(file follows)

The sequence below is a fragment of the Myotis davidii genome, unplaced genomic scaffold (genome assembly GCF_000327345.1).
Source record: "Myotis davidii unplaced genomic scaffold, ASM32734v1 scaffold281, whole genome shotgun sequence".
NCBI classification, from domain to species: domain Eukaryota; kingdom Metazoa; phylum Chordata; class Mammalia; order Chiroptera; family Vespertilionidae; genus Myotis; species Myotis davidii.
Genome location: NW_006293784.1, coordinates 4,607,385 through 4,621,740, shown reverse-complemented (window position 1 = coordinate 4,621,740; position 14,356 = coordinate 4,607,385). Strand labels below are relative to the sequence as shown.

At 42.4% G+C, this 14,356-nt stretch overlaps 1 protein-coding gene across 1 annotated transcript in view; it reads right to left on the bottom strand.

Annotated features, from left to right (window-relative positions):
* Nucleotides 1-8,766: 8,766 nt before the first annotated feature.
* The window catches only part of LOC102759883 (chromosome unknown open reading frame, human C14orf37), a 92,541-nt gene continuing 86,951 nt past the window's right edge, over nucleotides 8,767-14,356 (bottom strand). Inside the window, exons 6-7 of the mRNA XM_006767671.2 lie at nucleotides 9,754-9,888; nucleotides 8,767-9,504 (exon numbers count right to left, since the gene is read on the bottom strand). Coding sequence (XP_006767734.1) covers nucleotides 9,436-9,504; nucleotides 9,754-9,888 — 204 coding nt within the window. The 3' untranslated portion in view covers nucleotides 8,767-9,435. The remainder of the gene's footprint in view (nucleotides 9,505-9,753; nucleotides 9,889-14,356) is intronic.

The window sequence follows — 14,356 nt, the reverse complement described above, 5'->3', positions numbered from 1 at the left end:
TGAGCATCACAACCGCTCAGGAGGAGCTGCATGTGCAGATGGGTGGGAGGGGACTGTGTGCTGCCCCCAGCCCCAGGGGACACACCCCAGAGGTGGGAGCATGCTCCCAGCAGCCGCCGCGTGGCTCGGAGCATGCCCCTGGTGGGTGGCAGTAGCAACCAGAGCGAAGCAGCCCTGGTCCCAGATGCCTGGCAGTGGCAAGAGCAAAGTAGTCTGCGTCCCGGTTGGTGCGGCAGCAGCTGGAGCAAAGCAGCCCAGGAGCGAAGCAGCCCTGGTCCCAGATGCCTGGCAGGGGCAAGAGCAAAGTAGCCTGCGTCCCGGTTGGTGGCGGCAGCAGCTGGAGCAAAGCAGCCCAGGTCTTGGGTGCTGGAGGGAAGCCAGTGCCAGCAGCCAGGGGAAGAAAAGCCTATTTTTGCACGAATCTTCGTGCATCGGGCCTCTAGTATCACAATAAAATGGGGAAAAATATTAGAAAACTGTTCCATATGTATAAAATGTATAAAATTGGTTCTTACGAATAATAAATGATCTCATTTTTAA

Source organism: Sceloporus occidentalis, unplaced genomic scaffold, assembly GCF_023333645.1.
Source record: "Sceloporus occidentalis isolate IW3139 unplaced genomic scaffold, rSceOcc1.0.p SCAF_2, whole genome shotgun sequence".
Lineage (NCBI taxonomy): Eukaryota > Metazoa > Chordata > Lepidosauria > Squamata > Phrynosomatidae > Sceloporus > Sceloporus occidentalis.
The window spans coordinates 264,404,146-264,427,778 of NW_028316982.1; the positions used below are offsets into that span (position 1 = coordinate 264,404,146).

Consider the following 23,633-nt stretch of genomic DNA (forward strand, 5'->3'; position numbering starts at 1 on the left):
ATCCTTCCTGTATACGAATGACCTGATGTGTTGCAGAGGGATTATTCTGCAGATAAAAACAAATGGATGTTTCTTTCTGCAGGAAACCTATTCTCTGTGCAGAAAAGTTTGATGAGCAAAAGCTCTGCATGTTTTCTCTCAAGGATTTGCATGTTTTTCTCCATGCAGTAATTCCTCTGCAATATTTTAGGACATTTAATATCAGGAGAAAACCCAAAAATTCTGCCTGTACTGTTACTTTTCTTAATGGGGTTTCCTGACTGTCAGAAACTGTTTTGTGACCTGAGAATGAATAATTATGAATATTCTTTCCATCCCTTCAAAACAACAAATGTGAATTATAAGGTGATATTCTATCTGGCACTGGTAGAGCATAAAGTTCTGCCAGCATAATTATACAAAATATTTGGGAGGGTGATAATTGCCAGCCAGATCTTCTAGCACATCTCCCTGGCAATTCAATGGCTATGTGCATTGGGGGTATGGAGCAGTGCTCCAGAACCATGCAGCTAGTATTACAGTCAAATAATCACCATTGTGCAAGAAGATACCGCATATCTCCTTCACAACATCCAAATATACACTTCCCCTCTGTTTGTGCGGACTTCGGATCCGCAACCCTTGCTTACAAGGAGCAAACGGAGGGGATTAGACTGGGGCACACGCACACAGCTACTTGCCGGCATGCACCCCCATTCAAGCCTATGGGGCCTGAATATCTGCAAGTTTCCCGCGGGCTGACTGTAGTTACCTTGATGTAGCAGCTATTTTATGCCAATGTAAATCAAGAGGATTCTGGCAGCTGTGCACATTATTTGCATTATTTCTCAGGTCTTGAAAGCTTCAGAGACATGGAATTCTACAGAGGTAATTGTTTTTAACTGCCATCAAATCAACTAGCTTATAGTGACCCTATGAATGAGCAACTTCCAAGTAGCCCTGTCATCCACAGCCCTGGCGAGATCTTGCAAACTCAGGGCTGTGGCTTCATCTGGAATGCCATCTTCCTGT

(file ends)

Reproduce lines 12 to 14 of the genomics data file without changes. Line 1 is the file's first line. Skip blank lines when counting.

Source record: "Sceloporus occidentalis isolate IW3139 unplaced genomic scaffold, rSceOcc1.0.p SCAF_2, whole genome shotgun sequence".
Lineage (NCBI taxonomy): Eukaryota > Metazoa > Chordata > Lepidosauria > Squamata > Phrynosomatidae > Sceloporus > Sceloporus occidentalis.
The window spans coordinates 264,404,146-264,427,778 of NW_028316982.1; the positions used below are offsets into that span (position 1 = coordinate 264,404,146).